With respect to the transactions where we are looking at them on a more asset backed basis where we are looking for security and asset protection whether in a first lien or second lien, a filo, a split collateral deal whatever – wherever it is we are going out and we are looking at the appraised value or coming to a conclusion about the valuation of the assets supporting the credits. In many of those transactions leverage can be much higher because we are looking at loan to value in those cases. Really on the assets secured or an asset supported basis. And for example many of the energy related transactions that we have done this year have that kind of asset support as opposed to a leverage level because many of those are projects where you are undertaking to go extract assets connect assets that energy is a slightly different type of investment strategy. So again the reason why I don’t mean to evade your question, but strictly looking at those on a leverage basis isn’t always appropriate. And obviously you have known us a long time, you know that we are able to and pride ourselves on finding value in things other than the simple bond market kind of what the rating agencies might pick as leverage levels or other standardized tests. Each of these assets is somewhat unique.

Jon Bock - Wells Fargo Securities

I appreciate that. And I guess I would say that the genesis of the question kind of is going to be a matter of peer comparison, because let’s say a good majority of peers that you would hold in high regard tend to focus on first lien through senior secured debt that carries with it a much lower rates and perhaps their cost of capital structures allow them to do that which might not be the case here. The question is, is there additional risk being taken owning subordinated assets and of course you would never say yes, but if the industry zigs and use zag in a different direction via owning more subordinate credits. However, you want to define it that’s just a question clients would tend to ask and so leverage or other rates that they can get at risk is probably that’s just the question we are asking?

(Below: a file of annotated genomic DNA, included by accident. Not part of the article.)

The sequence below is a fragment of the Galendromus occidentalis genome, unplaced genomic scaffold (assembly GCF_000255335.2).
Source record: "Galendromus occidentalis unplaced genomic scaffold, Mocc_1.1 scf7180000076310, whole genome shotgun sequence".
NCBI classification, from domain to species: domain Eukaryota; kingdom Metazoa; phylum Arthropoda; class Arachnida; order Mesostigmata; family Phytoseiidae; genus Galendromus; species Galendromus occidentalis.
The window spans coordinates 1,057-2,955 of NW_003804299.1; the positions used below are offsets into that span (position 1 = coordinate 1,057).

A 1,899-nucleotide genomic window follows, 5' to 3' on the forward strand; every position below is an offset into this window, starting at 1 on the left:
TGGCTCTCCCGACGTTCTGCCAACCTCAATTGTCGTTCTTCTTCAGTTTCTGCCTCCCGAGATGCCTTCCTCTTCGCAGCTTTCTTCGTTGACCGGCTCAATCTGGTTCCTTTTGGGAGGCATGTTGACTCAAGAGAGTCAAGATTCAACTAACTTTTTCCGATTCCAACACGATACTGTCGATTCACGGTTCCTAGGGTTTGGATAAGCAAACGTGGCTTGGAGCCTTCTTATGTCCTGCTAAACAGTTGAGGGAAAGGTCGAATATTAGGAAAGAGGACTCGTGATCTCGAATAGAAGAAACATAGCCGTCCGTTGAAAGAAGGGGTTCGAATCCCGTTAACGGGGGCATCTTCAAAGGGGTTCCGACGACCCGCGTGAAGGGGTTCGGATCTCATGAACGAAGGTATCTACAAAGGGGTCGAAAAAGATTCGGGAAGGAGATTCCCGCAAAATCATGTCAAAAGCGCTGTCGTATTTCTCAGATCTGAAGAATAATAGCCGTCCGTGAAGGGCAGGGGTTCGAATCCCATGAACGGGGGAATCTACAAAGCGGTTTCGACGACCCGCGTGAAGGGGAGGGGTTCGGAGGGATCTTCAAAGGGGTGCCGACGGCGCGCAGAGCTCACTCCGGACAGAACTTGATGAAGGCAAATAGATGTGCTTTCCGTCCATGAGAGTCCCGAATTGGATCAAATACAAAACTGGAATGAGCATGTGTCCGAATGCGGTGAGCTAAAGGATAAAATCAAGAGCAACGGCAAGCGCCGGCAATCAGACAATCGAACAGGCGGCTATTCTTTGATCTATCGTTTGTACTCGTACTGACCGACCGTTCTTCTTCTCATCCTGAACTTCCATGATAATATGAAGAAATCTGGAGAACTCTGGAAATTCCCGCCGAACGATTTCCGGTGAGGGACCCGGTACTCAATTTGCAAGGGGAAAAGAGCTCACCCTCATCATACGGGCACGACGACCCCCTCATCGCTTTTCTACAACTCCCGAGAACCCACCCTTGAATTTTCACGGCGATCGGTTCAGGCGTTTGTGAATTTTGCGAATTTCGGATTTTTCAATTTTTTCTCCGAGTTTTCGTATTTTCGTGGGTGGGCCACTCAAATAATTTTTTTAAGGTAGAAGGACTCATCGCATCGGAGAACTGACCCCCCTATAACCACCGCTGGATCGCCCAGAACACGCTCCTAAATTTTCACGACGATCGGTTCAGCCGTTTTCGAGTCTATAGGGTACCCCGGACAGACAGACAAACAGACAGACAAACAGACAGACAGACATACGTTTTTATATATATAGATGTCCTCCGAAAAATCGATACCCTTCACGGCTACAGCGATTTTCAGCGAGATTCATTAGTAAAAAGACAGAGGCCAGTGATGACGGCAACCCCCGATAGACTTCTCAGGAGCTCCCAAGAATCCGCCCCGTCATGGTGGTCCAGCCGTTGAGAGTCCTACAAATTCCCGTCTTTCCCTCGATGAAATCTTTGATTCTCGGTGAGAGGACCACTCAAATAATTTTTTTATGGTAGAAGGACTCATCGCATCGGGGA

James Maher

And Jonathan we understand and I am sympathetic to that, because you are correct and so far as the behavior of certain of our peers many of them are we respect who are chasing it more senior, more first lien lower rate assets in larger amounts. The way that they are achieving their returns is by levering those assets to an extent that’s greater than our leverage tends to be because they do things either in a vehicle or off balance sheet or a combination of those things. And it’s really a question of where you want to take your risk or how you want to take your risk. You alluded to our structure or our cost of capital, it’s not really our cost of capital, we borrow as attractively as anybody, its our structure in terms of not having off balance sheet where other credits supported higher leverage methods of financing ourselves. And as a result we tend to need to make our returns on the asset side of the ledger more than on the balance sheet on the leverage side of the ledger.